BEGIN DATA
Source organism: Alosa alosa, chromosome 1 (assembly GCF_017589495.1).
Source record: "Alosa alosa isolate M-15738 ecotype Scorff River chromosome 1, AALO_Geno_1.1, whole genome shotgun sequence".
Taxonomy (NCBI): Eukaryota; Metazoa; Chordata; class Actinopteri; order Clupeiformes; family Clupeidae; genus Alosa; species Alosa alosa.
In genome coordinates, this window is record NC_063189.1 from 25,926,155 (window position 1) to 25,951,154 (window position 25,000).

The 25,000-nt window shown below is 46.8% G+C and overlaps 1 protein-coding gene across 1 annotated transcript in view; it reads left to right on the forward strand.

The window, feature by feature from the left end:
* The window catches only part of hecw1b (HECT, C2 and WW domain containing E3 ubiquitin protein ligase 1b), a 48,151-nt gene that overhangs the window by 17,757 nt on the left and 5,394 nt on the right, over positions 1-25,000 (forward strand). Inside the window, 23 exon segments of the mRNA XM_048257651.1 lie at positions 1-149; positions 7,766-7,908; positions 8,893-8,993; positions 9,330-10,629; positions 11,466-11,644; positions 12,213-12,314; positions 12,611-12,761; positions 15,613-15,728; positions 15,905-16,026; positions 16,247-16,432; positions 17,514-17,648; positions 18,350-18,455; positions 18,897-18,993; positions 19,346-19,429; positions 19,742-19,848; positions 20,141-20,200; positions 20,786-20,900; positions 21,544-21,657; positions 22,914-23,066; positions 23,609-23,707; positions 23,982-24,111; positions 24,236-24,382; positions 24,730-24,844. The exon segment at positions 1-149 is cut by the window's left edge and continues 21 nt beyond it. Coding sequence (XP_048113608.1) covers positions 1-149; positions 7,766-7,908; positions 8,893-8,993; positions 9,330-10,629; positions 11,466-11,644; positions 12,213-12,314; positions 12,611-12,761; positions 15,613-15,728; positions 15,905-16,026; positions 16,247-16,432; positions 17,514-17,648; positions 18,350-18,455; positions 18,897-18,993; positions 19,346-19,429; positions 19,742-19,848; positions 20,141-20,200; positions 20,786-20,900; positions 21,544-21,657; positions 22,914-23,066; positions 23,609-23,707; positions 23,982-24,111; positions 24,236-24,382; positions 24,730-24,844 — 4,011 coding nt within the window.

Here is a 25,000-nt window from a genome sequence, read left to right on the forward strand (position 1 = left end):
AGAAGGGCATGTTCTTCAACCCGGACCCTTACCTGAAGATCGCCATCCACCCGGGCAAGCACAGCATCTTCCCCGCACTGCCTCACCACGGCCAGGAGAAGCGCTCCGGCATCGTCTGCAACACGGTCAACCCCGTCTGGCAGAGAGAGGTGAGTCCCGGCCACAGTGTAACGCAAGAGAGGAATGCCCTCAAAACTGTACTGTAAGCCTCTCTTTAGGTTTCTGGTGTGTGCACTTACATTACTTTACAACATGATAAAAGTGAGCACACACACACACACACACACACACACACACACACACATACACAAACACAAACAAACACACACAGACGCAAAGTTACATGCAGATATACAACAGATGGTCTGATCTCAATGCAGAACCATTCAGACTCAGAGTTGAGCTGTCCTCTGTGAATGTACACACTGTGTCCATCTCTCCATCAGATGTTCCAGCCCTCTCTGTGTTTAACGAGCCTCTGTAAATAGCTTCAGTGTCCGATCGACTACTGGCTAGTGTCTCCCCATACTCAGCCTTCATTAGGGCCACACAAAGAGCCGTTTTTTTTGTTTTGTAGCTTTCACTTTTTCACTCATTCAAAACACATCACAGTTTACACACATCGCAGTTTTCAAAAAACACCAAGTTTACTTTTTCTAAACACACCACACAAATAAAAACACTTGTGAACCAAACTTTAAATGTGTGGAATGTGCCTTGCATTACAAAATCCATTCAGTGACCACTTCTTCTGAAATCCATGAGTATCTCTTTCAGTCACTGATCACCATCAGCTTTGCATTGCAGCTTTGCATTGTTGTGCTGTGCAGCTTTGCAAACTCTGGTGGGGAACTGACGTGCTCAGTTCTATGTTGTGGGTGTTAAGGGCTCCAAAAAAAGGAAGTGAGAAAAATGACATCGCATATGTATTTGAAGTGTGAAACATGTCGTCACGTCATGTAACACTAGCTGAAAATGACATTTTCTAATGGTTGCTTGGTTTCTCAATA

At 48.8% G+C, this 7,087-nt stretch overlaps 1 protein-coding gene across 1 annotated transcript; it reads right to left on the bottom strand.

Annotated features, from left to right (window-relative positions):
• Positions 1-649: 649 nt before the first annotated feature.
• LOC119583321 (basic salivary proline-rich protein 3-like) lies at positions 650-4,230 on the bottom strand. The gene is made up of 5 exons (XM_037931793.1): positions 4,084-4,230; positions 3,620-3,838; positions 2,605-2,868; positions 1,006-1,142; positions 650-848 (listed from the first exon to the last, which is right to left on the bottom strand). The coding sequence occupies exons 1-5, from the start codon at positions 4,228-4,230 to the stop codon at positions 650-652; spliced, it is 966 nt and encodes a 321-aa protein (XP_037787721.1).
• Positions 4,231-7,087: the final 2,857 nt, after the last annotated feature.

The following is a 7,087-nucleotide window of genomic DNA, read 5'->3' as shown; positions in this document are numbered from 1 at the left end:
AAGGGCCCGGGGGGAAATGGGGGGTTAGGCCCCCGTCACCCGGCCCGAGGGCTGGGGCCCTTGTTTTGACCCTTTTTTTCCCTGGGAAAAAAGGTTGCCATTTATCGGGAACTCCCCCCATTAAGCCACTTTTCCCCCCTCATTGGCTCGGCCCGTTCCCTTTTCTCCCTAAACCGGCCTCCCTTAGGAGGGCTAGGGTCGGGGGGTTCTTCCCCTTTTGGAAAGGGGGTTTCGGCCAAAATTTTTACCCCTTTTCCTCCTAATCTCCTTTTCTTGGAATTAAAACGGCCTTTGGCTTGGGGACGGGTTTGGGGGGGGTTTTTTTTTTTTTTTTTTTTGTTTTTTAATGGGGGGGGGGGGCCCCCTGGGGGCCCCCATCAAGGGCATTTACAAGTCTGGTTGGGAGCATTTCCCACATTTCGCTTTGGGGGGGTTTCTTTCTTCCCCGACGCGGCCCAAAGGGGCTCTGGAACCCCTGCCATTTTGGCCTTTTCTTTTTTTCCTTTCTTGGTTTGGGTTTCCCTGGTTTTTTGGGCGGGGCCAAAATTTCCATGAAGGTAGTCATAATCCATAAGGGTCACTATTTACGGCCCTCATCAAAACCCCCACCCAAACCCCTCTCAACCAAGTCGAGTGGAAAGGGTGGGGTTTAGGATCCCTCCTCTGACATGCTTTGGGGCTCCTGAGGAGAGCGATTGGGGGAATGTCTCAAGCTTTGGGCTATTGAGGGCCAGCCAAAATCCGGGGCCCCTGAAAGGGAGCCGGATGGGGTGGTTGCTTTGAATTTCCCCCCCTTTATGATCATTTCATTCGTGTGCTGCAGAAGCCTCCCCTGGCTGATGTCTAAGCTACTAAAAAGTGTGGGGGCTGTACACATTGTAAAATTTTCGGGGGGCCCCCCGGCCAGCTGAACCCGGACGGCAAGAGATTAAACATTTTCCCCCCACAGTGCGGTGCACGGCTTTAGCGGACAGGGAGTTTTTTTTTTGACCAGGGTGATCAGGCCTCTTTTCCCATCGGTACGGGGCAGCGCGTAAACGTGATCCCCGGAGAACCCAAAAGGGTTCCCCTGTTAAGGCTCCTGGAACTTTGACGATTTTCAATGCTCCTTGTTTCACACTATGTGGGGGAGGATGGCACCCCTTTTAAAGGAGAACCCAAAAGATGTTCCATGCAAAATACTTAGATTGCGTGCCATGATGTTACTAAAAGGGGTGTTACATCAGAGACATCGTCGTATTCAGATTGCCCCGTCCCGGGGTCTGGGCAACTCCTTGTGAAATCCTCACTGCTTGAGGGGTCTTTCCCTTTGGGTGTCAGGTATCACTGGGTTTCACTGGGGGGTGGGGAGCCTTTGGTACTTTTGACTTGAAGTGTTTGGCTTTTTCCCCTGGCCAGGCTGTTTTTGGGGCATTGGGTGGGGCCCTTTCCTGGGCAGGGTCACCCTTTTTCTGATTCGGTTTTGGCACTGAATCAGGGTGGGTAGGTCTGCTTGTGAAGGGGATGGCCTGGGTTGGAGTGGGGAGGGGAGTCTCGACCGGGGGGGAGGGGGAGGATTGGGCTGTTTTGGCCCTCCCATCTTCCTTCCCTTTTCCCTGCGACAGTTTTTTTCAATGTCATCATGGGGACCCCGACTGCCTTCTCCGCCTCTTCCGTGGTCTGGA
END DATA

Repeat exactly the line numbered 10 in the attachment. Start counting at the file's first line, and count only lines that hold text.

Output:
At 48.8% G+C, this 7,087-nt stretch overlaps 1 protein-coding gene across 1 annotated transcript; it reads right to left on the bottom strand.